The European Union's leading statisticians are decrying the Canadian government's decision to use "dormant legal powers" to scrap a mandatory detailed census of Canada this past summer, saying it undermined the independence of Statistics Canada.
The mention of the Harper government's census controversy in the European Statistical Governance Advisory Board's annual report is a measure of widely it was noticed when the Conservatives intervened to eliminate a census that was previously compulsory for one-fifth of Canadian households.
Citing concerns that the existing system was too invasive and coercive, the Tories replaced the long-form census with an optional survey that is being sent to one-third of households - one that Statistics Canada acknowledges will not generate as detailed or accurate a measure of this country.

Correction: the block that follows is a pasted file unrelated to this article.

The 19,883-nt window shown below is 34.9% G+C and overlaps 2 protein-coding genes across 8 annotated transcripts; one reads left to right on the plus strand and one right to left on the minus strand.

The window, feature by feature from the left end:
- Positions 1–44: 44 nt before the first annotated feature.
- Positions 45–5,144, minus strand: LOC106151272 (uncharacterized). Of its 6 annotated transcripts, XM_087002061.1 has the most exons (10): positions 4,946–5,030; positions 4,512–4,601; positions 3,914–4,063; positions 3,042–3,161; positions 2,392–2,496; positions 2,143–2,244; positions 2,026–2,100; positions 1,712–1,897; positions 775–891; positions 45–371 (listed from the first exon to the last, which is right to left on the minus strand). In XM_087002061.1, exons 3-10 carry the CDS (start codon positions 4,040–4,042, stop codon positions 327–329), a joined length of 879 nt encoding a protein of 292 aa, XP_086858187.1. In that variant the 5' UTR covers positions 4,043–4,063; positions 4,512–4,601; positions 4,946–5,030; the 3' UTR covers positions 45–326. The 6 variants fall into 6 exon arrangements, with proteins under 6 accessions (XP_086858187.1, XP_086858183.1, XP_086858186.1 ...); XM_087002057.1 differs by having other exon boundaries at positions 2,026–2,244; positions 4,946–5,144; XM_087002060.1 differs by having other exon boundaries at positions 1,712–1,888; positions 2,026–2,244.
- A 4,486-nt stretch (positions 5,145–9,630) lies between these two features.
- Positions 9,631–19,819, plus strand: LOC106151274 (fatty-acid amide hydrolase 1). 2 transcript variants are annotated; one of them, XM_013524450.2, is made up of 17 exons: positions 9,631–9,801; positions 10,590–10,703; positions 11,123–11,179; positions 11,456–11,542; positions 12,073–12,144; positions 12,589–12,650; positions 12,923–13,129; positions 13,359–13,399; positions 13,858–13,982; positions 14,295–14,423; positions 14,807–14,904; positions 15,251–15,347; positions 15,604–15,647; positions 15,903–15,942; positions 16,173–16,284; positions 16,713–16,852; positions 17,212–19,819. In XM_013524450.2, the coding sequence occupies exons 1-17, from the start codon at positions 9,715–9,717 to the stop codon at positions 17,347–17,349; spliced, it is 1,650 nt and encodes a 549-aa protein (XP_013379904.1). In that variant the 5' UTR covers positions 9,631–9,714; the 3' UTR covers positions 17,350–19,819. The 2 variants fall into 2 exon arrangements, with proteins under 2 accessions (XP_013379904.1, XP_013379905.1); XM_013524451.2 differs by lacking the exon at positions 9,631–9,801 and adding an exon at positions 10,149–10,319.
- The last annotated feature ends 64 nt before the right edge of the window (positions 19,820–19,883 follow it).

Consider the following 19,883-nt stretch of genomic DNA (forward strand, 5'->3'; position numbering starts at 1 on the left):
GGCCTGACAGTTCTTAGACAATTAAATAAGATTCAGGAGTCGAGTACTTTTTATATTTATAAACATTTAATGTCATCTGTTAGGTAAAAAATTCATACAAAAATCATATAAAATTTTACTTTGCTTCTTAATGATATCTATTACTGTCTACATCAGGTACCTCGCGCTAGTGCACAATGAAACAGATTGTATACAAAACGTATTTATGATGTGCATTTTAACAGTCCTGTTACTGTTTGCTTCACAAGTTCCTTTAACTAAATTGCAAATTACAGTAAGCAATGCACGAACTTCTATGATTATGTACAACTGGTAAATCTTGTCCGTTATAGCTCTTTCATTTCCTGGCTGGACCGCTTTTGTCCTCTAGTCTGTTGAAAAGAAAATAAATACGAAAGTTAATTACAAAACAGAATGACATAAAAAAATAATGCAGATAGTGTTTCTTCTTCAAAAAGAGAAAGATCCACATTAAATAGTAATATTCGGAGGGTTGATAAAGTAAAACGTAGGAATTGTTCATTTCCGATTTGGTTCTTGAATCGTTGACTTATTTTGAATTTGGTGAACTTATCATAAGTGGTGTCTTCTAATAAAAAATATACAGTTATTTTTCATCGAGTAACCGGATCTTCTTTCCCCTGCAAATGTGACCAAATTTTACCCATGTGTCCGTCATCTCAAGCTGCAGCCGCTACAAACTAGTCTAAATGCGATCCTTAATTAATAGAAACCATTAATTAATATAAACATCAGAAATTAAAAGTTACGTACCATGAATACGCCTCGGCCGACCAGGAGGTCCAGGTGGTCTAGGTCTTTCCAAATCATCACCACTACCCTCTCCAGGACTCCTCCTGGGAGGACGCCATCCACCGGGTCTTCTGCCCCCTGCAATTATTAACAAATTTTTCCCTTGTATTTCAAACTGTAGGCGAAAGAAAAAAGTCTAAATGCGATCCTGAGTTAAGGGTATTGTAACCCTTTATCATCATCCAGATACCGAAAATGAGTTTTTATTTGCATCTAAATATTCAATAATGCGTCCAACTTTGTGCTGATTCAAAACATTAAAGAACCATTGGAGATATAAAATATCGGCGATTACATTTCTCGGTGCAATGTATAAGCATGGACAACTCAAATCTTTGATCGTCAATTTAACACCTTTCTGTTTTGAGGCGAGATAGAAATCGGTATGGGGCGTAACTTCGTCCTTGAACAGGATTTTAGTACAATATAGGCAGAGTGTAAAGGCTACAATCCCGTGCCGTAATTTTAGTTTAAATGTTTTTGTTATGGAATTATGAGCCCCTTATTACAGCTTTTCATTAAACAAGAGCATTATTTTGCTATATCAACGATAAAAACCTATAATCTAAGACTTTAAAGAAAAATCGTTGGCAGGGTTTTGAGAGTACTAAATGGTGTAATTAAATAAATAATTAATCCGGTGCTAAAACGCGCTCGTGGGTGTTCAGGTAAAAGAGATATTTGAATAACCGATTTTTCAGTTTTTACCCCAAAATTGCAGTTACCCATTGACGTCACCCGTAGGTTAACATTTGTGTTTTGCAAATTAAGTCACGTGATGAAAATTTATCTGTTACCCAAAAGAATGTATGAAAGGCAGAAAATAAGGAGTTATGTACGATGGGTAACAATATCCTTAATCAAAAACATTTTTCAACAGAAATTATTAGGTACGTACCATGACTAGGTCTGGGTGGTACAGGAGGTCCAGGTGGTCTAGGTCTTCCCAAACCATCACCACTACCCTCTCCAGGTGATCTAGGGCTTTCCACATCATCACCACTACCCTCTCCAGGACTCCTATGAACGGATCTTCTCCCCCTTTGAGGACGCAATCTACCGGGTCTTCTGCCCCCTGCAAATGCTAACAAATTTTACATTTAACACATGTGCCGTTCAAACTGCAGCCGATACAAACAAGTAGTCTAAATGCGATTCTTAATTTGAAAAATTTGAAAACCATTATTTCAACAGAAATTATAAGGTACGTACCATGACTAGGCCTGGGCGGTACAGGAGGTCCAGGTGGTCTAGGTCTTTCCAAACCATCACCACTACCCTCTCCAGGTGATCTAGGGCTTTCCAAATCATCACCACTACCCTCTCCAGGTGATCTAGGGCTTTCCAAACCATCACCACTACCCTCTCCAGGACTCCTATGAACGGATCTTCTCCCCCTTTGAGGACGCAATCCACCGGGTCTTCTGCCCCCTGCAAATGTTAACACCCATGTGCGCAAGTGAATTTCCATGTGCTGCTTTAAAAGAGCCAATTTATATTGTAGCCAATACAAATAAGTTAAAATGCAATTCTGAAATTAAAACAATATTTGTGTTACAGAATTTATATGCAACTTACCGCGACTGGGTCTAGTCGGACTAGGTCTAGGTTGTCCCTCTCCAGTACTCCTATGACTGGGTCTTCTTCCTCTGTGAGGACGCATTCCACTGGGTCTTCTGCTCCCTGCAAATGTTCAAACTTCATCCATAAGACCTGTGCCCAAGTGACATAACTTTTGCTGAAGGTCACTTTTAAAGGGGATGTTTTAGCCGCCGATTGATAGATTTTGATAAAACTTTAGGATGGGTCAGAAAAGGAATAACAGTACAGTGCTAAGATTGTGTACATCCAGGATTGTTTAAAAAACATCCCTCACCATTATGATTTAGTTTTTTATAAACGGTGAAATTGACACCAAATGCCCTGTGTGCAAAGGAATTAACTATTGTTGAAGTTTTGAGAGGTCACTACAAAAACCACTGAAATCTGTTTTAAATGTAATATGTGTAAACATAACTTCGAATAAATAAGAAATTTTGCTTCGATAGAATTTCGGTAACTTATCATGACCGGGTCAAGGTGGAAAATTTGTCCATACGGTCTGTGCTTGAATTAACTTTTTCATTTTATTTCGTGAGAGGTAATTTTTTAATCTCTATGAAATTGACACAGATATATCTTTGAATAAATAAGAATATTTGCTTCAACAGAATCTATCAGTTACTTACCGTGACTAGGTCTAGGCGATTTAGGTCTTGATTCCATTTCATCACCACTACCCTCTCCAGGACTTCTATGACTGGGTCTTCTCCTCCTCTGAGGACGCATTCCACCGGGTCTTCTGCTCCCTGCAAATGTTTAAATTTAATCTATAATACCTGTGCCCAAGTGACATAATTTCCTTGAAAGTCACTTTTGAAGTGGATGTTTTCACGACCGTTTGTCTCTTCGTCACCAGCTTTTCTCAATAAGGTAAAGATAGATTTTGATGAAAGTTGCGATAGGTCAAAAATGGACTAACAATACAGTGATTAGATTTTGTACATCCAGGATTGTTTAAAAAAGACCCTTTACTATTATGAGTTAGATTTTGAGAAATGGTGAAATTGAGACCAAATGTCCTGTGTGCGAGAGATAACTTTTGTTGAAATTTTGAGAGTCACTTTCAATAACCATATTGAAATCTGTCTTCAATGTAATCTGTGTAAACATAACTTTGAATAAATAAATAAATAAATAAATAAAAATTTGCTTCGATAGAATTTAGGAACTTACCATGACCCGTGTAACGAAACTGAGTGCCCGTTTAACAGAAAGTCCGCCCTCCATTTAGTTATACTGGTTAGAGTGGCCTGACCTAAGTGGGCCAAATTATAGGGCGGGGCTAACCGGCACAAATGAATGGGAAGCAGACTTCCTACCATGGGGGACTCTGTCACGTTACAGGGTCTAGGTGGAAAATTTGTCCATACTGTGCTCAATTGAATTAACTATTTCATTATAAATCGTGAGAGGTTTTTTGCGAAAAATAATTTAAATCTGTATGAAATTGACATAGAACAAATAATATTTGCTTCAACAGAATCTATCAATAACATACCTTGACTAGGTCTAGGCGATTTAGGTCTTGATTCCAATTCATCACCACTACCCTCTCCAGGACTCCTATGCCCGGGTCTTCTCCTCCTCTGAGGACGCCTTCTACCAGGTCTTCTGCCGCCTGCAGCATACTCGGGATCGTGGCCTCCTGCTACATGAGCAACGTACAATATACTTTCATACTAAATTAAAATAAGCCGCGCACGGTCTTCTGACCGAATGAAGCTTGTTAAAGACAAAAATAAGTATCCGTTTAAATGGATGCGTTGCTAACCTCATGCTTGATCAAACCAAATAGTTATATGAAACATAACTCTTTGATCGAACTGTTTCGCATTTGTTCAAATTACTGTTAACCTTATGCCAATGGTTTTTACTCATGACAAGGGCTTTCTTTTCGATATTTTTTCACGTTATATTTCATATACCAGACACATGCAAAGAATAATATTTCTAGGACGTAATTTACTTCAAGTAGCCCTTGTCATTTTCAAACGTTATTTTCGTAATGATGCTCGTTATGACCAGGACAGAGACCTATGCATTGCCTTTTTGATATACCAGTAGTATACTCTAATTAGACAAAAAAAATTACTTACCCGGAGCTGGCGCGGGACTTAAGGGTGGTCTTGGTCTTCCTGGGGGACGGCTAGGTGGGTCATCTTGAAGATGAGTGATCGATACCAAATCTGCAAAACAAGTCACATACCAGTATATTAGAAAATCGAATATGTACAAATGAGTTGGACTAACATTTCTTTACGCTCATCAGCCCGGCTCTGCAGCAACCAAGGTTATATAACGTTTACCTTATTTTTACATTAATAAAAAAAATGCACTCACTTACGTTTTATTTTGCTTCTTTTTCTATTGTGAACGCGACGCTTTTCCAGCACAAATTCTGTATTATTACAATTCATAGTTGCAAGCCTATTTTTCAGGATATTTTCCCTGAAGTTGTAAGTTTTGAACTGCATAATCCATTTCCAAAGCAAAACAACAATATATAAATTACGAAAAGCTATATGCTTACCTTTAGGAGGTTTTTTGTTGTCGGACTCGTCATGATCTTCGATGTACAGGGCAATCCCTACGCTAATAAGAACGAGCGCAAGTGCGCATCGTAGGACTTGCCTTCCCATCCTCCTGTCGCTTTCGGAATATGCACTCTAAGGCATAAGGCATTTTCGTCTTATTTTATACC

In its 2010 report, the European Statistical Advisory Board says the independence of every country's statistical agency should be enshrined in law and cites Canada as an example of what can go wrong if governments are legally allowed to interfere in census-taking.
Statistics Canada is not independent in Canadian law and the Harper government reminded agency staff of this as it made the changes. "Sometimes, some of them like to think they are - but that doesn't make it so. They report to a minister," Mr. Clement noted in July.
For decades prior, however, Statistics Canada had operated free from government interference and statisticians grew to assume decisions on the census were beyond the reach of politicians.
"In a few countries history and tradition are considered to induce de facto professional independence, even if the legislation does not fully comply with the code. This was also assumed to be the case in Canada but proved wrong," the European advisory board wrote. "Examples like this in the recent past highlight the need to align national legislation," it said.
It noted that former Statscan chief Munir Sheikh resigned during the controversy.